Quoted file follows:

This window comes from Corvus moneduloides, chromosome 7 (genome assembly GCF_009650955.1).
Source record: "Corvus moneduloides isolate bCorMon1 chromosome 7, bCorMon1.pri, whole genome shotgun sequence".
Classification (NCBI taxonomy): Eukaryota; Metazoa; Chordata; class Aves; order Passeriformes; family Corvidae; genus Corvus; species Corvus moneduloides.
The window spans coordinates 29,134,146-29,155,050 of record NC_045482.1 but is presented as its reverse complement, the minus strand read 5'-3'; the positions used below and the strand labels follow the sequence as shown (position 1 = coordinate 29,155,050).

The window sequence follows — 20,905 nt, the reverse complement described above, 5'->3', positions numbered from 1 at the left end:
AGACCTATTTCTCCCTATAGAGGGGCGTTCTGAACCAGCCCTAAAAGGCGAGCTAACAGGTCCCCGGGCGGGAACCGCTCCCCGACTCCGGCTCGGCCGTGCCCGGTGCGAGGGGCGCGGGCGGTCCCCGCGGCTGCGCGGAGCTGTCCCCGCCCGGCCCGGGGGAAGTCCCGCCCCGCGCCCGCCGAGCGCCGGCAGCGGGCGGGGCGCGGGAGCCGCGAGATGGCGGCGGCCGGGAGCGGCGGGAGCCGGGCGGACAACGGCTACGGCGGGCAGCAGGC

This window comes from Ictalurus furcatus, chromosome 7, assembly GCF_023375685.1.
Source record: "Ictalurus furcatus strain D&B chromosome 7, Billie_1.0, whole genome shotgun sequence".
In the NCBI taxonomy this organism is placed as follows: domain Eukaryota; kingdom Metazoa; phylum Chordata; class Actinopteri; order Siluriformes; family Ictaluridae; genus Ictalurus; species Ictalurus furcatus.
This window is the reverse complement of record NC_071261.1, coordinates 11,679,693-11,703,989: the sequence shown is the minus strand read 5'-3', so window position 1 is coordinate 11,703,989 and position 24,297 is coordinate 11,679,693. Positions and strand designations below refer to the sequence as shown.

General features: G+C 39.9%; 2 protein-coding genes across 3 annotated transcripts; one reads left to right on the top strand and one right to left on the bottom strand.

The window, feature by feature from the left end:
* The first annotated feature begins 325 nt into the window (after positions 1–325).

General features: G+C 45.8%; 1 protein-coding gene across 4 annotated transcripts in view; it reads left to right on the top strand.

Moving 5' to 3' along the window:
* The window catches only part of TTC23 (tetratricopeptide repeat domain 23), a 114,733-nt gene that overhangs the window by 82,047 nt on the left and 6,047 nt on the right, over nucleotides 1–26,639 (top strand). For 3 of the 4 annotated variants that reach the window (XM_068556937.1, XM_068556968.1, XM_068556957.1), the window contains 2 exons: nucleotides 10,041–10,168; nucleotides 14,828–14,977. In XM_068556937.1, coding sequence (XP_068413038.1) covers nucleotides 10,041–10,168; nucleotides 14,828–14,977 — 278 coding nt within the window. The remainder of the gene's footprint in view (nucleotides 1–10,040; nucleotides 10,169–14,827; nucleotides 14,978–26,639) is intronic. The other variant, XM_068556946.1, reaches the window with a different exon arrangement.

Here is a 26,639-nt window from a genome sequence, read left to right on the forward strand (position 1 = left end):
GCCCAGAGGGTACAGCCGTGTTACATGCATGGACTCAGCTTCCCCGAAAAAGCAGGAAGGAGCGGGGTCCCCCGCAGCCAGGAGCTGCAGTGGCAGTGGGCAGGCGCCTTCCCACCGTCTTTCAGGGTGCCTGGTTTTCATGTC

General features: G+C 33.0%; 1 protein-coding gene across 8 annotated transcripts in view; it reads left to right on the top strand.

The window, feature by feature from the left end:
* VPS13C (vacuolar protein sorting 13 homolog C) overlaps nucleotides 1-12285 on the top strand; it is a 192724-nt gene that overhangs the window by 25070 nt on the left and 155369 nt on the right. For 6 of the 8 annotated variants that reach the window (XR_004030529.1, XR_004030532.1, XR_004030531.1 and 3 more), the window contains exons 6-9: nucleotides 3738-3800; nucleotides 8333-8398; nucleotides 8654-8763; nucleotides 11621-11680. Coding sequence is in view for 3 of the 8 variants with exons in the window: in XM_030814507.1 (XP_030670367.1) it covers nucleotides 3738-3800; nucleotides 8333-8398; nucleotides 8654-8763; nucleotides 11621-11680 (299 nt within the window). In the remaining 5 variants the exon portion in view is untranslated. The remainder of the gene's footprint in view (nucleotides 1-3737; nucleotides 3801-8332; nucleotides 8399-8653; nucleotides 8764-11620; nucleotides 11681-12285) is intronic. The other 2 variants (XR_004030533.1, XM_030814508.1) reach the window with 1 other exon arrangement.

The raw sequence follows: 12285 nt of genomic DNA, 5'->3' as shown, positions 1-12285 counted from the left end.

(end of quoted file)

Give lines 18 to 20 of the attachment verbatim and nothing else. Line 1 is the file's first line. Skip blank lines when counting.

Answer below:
GCCCAGAGGGTACAGCCGTGTTACATGCATGGACTCAGCTTCCCCGAAAAAGCAGGAAGGAGCGGGGTCCCCCGCAGCCAGGAGCTGCAGTGGCAGTGGGCAGGCGCCTTCCCACCGTCTTTCAGGGTGCCTGGTTTTCATGTC

General features: G+C 33.0%; 1 protein-coding gene across 8 annotated transcripts in view; it reads left to right on the top strand.

The window, feature by feature from the left end: